Q1 2017 Market Commentary

Q1 2017 Market Commentary

Feb 7, 2017

Welcome to Gratus Capital’s Quarterly Market Outlook.

This quarter,  Marc Heilweil, Senior Portfolio Manager, and Todd Jones, Director of Investments – weigh in on the current financial environment. They lend context to common areas of interest or concern, and hopefully spark new conversations between you and your Gratus advisor.

Here’s what Marc and Todd are talking about this quarter:

What are the reasons the market has reacted so strongly to President Trump being elected?

TJ: There are three primary reasons why the market has reacted so strongly to the recent change in our country’s leadership.

#1 – There are potential tax changes that have the ability to improve earnings by double digits. Therefore, the market is discounting in anticipation of favorable tax changes.

#2 – Anticipation of regulatory change is also adding to market discounting. For example, by reducing regulations on banks and other industries, such as energy or mining, these share prices have taken off dramatically. Some projects will likely be more accessible in the near future, such as drilling offshore near California.

#3 – The earnings recession is ending. For approximately the last 18 months S&P earnings were flat; however, we’re starting to see movement toward more positive returns.

Why are alternative investments important now in order to reduce risk in portfolios and provide a reliable return?

TJ: There are two key reasons why alternative investments are important right now. First, they offer diversification benefits that come from earning a return in a different way with no correlation to the equity or fixed income markets. Secondly, because both equity and fixed income markets are currently fairly expensive.

Bonds have been selling off post U.S. election on a global basis. Are bonds still a good investment to have in a portfolio? How is Gratus addressing the recent back up in yields?

TJ: Yes, bonds are still a good investment. They provide two critical components within a portfolio, specifically income generation and volatility dampening. Keep in mind that bonds and stocks don’t move in the same direction. Therefore, when equity markets are rapidly selling off, bonds help provide diversification.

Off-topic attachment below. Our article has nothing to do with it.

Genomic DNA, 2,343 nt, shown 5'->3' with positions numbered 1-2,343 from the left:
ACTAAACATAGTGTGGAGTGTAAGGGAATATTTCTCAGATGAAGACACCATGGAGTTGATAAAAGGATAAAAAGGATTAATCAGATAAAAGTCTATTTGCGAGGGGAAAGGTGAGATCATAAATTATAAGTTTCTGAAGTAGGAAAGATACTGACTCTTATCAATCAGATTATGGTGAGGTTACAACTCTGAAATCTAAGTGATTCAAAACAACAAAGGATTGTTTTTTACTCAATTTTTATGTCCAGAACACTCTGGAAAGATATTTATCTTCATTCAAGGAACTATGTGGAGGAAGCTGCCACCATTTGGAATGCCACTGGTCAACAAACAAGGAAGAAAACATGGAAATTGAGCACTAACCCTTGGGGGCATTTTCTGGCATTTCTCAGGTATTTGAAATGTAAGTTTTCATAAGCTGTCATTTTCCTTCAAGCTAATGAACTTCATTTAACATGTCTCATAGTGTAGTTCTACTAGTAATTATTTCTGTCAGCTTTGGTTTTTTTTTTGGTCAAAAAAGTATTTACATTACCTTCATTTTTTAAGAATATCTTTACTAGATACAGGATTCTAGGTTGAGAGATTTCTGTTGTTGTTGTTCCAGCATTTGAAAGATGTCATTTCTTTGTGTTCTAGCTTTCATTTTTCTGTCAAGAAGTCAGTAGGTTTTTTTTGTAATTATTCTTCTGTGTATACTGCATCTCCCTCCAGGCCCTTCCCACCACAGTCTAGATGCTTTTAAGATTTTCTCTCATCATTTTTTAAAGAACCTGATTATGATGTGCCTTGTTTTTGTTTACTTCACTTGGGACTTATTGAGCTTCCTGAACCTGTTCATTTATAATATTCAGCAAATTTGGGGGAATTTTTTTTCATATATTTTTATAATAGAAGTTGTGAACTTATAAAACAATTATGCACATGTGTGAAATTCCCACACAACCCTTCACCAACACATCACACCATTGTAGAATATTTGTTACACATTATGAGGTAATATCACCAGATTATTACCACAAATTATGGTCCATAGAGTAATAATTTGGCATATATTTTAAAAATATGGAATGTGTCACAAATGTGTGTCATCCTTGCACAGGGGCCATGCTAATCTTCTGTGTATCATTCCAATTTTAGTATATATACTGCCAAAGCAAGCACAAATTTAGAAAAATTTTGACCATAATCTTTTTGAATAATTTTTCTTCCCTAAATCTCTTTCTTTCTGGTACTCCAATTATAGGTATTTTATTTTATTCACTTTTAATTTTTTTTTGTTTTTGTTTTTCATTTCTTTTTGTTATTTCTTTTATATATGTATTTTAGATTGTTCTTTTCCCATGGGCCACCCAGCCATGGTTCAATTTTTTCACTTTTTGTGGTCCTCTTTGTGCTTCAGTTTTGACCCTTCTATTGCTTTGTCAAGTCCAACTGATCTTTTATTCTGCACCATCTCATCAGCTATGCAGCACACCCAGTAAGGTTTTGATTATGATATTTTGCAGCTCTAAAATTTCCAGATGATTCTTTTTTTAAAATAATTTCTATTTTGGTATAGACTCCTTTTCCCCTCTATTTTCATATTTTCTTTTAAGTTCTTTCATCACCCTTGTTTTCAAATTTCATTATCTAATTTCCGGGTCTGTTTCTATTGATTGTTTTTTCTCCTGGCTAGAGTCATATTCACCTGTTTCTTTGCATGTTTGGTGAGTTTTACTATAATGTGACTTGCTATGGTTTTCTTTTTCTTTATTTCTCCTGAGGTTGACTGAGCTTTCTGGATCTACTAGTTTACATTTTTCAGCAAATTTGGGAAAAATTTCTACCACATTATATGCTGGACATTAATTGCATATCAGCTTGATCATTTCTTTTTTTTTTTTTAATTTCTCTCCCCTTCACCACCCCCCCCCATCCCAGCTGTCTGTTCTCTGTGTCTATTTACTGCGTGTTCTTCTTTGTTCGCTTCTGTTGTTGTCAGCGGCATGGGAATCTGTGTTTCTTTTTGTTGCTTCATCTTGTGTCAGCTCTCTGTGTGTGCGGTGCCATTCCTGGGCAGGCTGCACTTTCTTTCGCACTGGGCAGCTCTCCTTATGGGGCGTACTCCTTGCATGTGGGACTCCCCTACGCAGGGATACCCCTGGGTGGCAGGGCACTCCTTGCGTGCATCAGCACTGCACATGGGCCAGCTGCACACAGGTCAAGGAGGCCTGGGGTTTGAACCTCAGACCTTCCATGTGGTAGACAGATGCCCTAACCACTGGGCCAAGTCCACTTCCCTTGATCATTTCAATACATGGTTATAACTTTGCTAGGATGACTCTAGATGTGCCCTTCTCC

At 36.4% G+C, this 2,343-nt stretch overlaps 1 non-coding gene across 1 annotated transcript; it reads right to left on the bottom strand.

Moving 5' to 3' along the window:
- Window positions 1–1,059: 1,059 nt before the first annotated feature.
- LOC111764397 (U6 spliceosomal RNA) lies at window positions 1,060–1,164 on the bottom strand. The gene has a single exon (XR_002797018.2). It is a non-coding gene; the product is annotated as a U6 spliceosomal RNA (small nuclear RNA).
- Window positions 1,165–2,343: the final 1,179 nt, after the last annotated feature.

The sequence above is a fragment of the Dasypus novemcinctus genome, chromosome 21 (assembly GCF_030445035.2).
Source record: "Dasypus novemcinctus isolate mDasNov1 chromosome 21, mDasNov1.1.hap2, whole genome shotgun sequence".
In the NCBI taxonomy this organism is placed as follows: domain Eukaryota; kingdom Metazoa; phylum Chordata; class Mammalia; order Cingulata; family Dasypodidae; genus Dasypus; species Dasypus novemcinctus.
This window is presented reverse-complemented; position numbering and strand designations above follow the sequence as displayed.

Certainly there has been a notable move up in yields, which tends to push prices down. The way Gratus has addressed this, dating back as far as 2009, is by avoiding government bonds. They’re the most exposed to a changing interest rate environment. More recently, we’ve been gradually migrating away from fixed income investments and moving toward alternative investments in order to take advantage of lowering yields.

Will the US dollar stay strong throughout 2017 and how will this impact your investment decisions?

TJ: In the past two years, the US dollar has strengthened and has been a key macro variable in question. The reason why the dollar’s strength could be an issue is because of its impact on international earnings by U.S. companies. Specifically, the US dollar’s strength impacts foreign earnings. The degree to which earnings are impacted is the variable we’re watching closely, including how companies are adapting to the stronger dollar environment.

Keep in mind that when the dollar is strong it negatively impacts emerging markets’ currencies. This is the primary reason why we presently don’t believe in having emerging market exposure within our portfolios. 

Does the rise in global populism concern you as an equity or fixed income investor?

MH: For some time now I’ve been concerned about the rise in global populism. It’s quite understandable that the rapid rate of change has caused people to question whether their governments are actually looking out for them. There’s no doubt in my mind that governments haven’t shown adequate sensitivity to this concern and it’s caused people to question whether their government could have done more to control the rate of change. In particular, I’m very guarded about the outlook for the Eurozone. The populist candidate, Geert Wilders, appears likely to get a majority in the Netherlands and he advocates withdrawing from the Eurozone.